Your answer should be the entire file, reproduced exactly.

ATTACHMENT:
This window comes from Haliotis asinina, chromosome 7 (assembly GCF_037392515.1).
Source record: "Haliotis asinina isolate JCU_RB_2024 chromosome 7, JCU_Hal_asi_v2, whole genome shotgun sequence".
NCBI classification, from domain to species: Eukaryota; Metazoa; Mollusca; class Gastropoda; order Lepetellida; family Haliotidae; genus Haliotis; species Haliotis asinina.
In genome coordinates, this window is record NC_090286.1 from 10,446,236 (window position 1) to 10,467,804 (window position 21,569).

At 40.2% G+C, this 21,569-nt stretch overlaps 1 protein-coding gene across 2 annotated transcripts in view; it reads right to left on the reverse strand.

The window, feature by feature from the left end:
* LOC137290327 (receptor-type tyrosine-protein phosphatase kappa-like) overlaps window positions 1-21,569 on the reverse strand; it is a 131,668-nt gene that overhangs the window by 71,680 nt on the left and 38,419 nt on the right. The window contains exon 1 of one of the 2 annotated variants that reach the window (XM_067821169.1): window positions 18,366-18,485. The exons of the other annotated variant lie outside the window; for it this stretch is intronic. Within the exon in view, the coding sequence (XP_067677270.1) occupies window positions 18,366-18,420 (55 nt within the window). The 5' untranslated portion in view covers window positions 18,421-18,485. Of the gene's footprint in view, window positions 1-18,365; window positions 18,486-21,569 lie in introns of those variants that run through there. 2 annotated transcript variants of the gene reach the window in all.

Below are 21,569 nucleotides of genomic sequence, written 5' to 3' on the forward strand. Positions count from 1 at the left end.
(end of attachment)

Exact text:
This window comes from Haliotis asinina, chromosome 7 (assembly GCF_037392515.1).
Source record: "Haliotis asinina isolate JCU_RB_2024 chromosome 7, JCU_Hal_asi_v2, whole genome shotgun sequence".
NCBI classification, from domain to species: Eukaryota; Metazoa; Mollusca; class Gastropoda; order Lepetellida; family Haliotidae; genus Haliotis; species Haliotis asinina.
In genome coordinates, this window is record NC_090286.1 from 10,446,236 (window position 1) to 10,467,804 (window position 21,569).

At 40.2% G+C, this 21,569-nt stretch overlaps 1 protein-coding gene across 2 annotated transcripts in view; it reads right to left on the reverse strand.

The window, feature by feature from the left end:
* LOC137290327 (receptor-type tyrosine-protein phosphatase kappa-like) overlaps window positions 1-21,569 on the reverse strand; it is a 131,668-nt gene that overhangs the window by 71,680 nt on the left and 38,419 nt on the right. The window contains exon 1 of one of the 2 annotated variants that reach the window (XM_067821169.1): window positions 18,366-18,485. The exons of the other annotated variant lie outside the window; for it this stretch is intronic. Within the exon in view, the coding sequence (XP_067677270.1) occupies window positions 18,366-18,420 (55 nt within the window). The 5' untranslated portion in view covers window positions 18,421-18,485. Of the gene's footprint in view, window positions 1-18,365; window positions 18,486-21,569 lie in introns of those variants that run through there. 2 annotated transcript variants of the gene reach the window in all.

Below are 21,569 nucleotides of genomic sequence, written 5' to 3' on the forward strand. Positions count from 1 at the left end.